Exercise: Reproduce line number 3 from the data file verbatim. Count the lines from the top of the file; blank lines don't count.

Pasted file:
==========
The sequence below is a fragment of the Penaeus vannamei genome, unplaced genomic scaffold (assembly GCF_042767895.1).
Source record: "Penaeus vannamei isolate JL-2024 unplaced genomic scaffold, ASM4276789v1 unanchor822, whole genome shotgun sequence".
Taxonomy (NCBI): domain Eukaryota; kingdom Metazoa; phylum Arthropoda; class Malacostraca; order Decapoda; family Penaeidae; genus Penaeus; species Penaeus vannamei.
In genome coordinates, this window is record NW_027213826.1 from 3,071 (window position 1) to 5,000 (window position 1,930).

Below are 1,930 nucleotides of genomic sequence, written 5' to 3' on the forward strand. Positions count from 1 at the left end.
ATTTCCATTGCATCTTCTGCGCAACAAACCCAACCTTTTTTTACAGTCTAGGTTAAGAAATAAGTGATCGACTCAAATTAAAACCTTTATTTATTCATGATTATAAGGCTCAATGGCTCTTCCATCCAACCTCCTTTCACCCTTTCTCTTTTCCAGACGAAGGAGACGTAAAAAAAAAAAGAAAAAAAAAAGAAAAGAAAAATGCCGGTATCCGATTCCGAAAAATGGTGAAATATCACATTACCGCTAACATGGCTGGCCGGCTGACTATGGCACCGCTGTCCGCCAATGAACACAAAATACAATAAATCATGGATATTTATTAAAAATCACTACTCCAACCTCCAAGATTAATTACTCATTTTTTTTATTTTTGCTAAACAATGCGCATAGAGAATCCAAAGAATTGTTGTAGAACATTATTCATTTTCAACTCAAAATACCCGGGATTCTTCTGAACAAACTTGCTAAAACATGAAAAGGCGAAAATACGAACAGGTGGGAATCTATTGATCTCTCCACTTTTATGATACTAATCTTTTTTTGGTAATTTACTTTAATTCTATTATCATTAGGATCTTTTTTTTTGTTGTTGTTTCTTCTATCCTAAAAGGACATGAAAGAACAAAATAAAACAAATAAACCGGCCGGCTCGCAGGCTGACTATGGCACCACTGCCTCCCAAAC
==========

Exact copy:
Taxonomy (NCBI): domain Eukaryota; kingdom Metazoa; phylum Arthropoda; class Malacostraca; order Decapoda; family Penaeidae; genus Penaeus; species Penaeus vannamei.